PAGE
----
“You look at the numbers and you say, ‘How long do you have to play in order to achieve that?’ ” Brees said on Sunday, after drawing closer to the mark with his 217 passing yards against the Giants. “As a kid growing up, watching guys like Marino, Montana and Elway and others, those were the guys. To be in the stadium in my very first preseason game, taking it all in, looking around at the ring of honor, and there’s his name. He’s basically the benchmark. At the time, I was just hoping to maybe become a starter some day.”

Four quarterbacks have since eclipsed Marino’s 61,361 career passing yards: Manning, Brett Favre, Brees and Tom Brady. It’s a pass-happy league today, but Brees has become the new benchmark. There have been nine 5,000-yard seasons in NFL history; Brees is responsible for five of them. He has three of the top four season completion percentages (each over 70 percent) and broke Brett Favre’s record of 6,300 completed passes earlier this season. Johnny Unitas’s mark of 47 consecutive games with a TD pass stood for more than a half-century, until Brees surpassed it in 2012.

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Brees and Payton have been a perfect match, “co-offensive coordinators,” as Saints receiver Ted Ginn, Jr. puts it. Teammates describe the two of them as being in their own little world during the pre-practice walk-throughs, adjusting receiver splits and motions and discussing ways to pull a safety down in a certain coverage, while everyone else stands around waiting to get on with practice. Tight end Ben Watson recalls working out in the weight room, and looking through the glass windows to the indoor fieldhouse where Brees was on the field by himself going through his reads and progressions. Each week’s game plan, Brees says, is “completely different” than the last, pulling a new set of calls, shifts and formations to stay one step ahead of defenses.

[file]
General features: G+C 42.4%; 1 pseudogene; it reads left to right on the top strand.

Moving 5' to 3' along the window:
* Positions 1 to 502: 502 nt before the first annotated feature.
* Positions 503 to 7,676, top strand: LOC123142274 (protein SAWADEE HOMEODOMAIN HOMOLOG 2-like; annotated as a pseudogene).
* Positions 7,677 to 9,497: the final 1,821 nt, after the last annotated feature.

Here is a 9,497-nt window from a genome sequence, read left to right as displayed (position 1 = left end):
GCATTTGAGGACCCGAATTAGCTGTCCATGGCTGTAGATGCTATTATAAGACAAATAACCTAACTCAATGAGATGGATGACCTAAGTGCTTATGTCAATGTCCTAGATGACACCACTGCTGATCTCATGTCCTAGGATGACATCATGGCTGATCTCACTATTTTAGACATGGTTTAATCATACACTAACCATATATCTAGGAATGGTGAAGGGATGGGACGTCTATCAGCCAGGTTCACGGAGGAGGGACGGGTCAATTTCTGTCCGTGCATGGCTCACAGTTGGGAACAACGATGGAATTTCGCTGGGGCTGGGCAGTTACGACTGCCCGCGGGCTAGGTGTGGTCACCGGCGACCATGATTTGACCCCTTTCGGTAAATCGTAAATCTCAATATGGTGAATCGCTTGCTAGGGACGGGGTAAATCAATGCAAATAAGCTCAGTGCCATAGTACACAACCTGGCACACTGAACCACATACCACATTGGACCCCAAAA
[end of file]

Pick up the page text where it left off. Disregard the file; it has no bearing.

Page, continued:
There’s both a physical and mental fortitude required to achieve these feats in a league where opponents are intent on identifying and attacking your every weakness. Tom Brady’s TB12 clean eating and pliability regimen is infamous, but like the Patriots QB, Brees also believes he could play until age 45—though he thinks he’ll choose to retire before then. “If there’s another QB outworking Drew Brees,” says former teammate Adrian Peterson, “I need to see what they are doing. Because being around him and seeing the work that he put in, I know most other QBs are not doing that on a daily basis.”

Despite his accomplishments, Brees has never been named a league MVP. In 2009, the Saints’ Super Bowl season, he received 7.5 of the 50 MVP votes. In 2011, when he broke Marino’s single-season passing record with 5,476 yards (also on Monday Night Football) he received two votes.

“I 100 percent think he’s underappreciated,” says Strief, who retired earlier this year after 12 seasons with the Saints. “He’s kind of stuck in that world of—and I even hate to use the word—that it’s a system, that he’s in this place where they let him throw the ball every play, and if he was in another place it wouldn’t happen. This is what I know: All the QBs in the NFL go on the field, and they play against professional players, and try and complete every pass they throw. And nobody in the history of football has done that better than Drew Brees.”

He remains so prolific that the Hall of Fame sent a curator to last week’s game against the Giants. It seemed unlikely Brees would throw for the necessary 417 yards, but you can understand why the Hall wanted to be there just in case. After all, when you consider how he was floating passes with a bum shoulder that first summer in New Orleans, everything that’s happened since seems unlikely in retrospect, and even more remarkable.